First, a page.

— At Large • Arthur Christopher Benson

... there must be liberty to distribute and exchange products of industry in any market without burdensome tariffs, without imposts, and without vexatious regulations. There must be these two liberties—liberty to create wealth, as the makers of it think best according to the light and experience which business has given them; and then liberty to distribute what they have created without unnecessary vexatious burdens. The comprehensive law of the ideal ...
— Practical Argumentation • George K. Pattee

... for Eliza every where; I discover, I discern, some of her features, some of her charms, scattered among those women whose figure is most interesting. But what is become of her who united them all? Nature, who hast exhausted thy gifts to form an Eliza, didst thou create her only for one moment? Didst thou make her to be admired for one instant, and to be ...
— The Mirror of Literature, Amusement, and Instruction, No. 486 - Vol. 17, No. 486., Saturday, April 23, 1831 • Various

... them up under conditions where decency can be maintained and healthy life be possible. It is a question of urgency in rural as well as in urban districts, in the most remote places equally with the great cities. In this matter it is no case of having to create or stimulate a desire for improvement. The demand has existed for years, but after the War will be more imperative than ever. Somehow or other it must be supplied more fully. Attempts have been made again and again to deal with the question. Its ...
— Rebuilding Britain - A Survey Of Problems Of Reconstruction After The World War • Alfred Hopkinson

... was much discussed in the Daily Mail from 18th January to 7th February 1905, when it appeared to create great public interest, it was actually first propounded by me in the Weekly Dispatch of 14th ...
— The Canterbury Puzzles - And Other Curious Problems • Henry Ernest Dudeney

... in Tennessee and on the seacoast, magnified by the Northern press, have had a tendency to create doubt in the minds of our foreign friends here as to our ultimate success. I have resisted with all my power this ...
— The Long Roll • Mary Johnston

... dynamite was cached. They arrested everyone in the houses. But once the arrests had been made, the Mexican Government found itself in a quandary. To bring the prisoners to trial would involve foreign governments and create an international scandal; so Cardenas personally ordered the ...
— Secret Armies - The New Technique of Nazi Warfare • John L. Spivak

... Interludes, nor is there any buffoonery; even of its near cousins, scuffling and fighting, only one of the three plays has more than a trace. Hence the earlier remark, that Heywood was before his time. It is not devils in bearskins and wooden-sworded vices that create true comedy; they belong to the realm of farce. Yet they continued to flourish long after Heywood had set another example, and with them the cuffing of ears and drunken gambolling which we may see, in the works of other men, trying to rescue prosy scenes from dullness. In Johan Johan is ...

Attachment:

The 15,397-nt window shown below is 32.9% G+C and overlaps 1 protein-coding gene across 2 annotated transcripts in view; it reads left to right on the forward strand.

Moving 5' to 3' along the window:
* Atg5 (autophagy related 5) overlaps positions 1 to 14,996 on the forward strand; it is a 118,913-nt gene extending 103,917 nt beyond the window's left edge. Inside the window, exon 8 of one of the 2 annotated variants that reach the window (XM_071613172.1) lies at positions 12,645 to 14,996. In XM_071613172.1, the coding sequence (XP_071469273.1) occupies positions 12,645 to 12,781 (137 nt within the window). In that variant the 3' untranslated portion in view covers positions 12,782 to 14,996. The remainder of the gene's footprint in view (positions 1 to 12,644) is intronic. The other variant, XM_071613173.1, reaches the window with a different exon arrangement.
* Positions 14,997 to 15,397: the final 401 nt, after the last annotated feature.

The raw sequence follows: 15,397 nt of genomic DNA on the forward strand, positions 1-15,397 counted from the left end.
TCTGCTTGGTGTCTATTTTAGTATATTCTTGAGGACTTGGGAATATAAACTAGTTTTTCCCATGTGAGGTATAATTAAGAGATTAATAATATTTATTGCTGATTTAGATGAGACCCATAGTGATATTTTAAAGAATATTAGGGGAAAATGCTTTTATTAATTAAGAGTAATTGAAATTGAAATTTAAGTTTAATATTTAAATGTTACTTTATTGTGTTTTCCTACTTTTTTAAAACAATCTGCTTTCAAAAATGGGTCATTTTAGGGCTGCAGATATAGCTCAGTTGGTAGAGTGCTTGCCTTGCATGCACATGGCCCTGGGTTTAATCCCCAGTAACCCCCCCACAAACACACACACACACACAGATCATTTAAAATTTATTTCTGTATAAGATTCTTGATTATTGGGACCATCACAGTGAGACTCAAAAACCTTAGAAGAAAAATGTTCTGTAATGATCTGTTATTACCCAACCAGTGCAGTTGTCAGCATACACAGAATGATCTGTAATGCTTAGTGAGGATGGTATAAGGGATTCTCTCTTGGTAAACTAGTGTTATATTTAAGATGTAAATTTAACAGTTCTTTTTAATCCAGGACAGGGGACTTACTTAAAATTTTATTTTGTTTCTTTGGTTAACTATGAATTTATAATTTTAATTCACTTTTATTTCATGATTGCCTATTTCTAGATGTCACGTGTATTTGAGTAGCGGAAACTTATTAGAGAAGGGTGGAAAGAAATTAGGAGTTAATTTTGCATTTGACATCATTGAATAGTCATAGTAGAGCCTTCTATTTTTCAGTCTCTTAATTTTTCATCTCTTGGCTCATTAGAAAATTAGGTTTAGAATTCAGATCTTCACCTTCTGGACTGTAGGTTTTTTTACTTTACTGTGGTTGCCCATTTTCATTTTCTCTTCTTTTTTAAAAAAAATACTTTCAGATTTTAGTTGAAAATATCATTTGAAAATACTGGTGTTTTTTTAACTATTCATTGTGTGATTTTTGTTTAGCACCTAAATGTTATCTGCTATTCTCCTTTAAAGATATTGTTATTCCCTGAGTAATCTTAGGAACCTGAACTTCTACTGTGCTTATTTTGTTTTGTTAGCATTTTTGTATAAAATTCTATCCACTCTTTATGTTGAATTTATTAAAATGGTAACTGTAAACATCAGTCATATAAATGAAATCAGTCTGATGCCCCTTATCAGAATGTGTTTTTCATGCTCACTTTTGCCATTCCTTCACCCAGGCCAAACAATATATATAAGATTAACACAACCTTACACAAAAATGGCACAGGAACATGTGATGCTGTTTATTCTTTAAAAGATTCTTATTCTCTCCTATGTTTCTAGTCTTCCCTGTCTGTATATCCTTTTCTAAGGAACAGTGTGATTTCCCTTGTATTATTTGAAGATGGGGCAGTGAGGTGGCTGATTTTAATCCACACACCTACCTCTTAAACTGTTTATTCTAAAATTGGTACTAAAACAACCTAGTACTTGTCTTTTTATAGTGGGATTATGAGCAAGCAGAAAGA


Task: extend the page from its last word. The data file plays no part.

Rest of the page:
— The Growth of English Drama • Arnold Wynne

... light of this discovery, had desired her with a passion that, uncircumvented, would have swept him on to love and a life on which his laboriously acquired technique of villainy would have been wasted, so it had been the problem set his virtuosity to create a situation which would let him fulfil his body's hunger for her and at the same time kill for ever all possibility of love between them. She could imagine him seated under the little window in the butler's pantry, polishing a silver teapot with paste ...
— The Judge • Rebecca West

... and wild species, it seemed to me the most delightful life on earth, to follow in such a place the primaeval trade of gardener Adam; to study the secrets of the flower-world, the laws of soil and climate; to create new species, and gloat over the living fruit of one's own science and perseverance. And then I recollected the tailor's shop, and the Charter, and the starvation, and the oppression which I had left behind, and ashamed of my own selfishness, went ...
— Alton Locke, Tailor And Poet • Rev. Charles Kingsley et al

... hands if you do not open them. People may surmise—may invent, but they cannot know your secret unless you tell it to them, and their imaginings take so many forms, the multitude of things that they create blot out all definite design. Thus every one at R—— had a different theory about my loss of spirits and the relapse of Mr. Langenau, but no one ever ...
— Richard Vandermarck • Miriam Coles Harris

... knowing and needing nothing of that trust, which, for him, had been turned to bitterness. The little light he possessed spread its beams so narrowly, that frustrated belief was a curtain broad enough to create for him ...
— Silas Marner - The Weaver of Raveloe • George Eliot